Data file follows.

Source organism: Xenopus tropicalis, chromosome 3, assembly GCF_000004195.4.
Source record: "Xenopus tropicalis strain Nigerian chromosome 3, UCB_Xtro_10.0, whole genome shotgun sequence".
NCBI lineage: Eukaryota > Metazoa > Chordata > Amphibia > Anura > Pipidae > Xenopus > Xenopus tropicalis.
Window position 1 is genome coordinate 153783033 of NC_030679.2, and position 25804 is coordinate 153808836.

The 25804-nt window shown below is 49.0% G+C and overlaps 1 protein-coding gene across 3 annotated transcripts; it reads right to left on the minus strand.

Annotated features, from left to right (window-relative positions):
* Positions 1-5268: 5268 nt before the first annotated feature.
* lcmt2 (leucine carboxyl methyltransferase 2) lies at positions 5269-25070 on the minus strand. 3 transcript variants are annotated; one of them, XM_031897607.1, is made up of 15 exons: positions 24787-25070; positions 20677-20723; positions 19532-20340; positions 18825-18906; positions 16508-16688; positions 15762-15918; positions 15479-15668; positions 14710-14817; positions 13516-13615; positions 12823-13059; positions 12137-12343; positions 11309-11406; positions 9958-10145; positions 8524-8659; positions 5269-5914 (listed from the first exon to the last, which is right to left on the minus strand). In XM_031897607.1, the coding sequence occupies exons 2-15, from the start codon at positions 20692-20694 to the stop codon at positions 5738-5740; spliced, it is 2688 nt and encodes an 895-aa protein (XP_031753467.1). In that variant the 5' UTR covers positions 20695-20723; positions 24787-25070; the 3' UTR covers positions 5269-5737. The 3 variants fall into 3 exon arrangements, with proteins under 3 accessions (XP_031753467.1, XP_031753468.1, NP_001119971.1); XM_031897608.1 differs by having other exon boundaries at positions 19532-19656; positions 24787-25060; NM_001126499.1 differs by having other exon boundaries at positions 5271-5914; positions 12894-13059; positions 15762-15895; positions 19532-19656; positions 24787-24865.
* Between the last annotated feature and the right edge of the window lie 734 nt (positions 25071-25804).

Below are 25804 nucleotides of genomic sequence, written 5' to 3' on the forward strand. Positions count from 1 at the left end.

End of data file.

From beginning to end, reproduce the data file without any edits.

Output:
Source organism: Xenopus tropicalis, chromosome 3, assembly GCF_000004195.4.
Source record: "Xenopus tropicalis strain Nigerian chromosome 3, UCB_Xtro_10.0, whole genome shotgun sequence".
NCBI lineage: Eukaryota > Metazoa > Chordata > Amphibia > Anura > Pipidae > Xenopus > Xenopus tropicalis.
Window position 1 is genome coordinate 153783033 of NC_030679.2, and position 25804 is coordinate 153808836.

The 25804-nt window shown below is 49.0% G+C and overlaps 1 protein-coding gene across 3 annotated transcripts; it reads right to left on the minus strand.

Annotated features, from left to right (window-relative positions):
* Positions 1-5268: 5268 nt before the first annotated feature.
* lcmt2 (leucine carboxyl methyltransferase 2) lies at positions 5269-25070 on the minus strand. 3 transcript variants are annotated; one of them, XM_031897607.1, is made up of 15 exons: positions 24787-25070; positions 20677-20723; positions 19532-20340; positions 18825-18906; positions 16508-16688; positions 15762-15918; positions 15479-15668; positions 14710-14817; positions 13516-13615; positions 12823-13059; positions 12137-12343; positions 11309-11406; positions 9958-10145; positions 8524-8659; positions 5269-5914 (listed from the first exon to the last, which is right to left on the minus strand). In XM_031897607.1, the coding sequence occupies exons 2-15, from the start codon at positions 20692-20694 to the stop codon at positions 5738-5740; spliced, it is 2688 nt and encodes an 895-aa protein (XP_031753467.1). In that variant the 5' UTR covers positions 20695-20723; positions 24787-25070; the 3' UTR covers positions 5269-5737. The 3 variants fall into 3 exon arrangements, with proteins under 3 accessions (XP_031753467.1, XP_031753468.1, NP_001119971.1); XM_031897608.1 differs by having other exon boundaries at positions 19532-19656; positions 24787-25060; NM_001126499.1 differs by having other exon boundaries at positions 5271-5914; positions 12894-13059; positions 15762-15895; positions 19532-19656; positions 24787-24865.
* Between the last annotated feature and the right edge of the window lie 734 nt (positions 25071-25804).

Below are 25804 nucleotides of genomic sequence, written 5' to 3' on the forward strand. Positions count from 1 at the left end.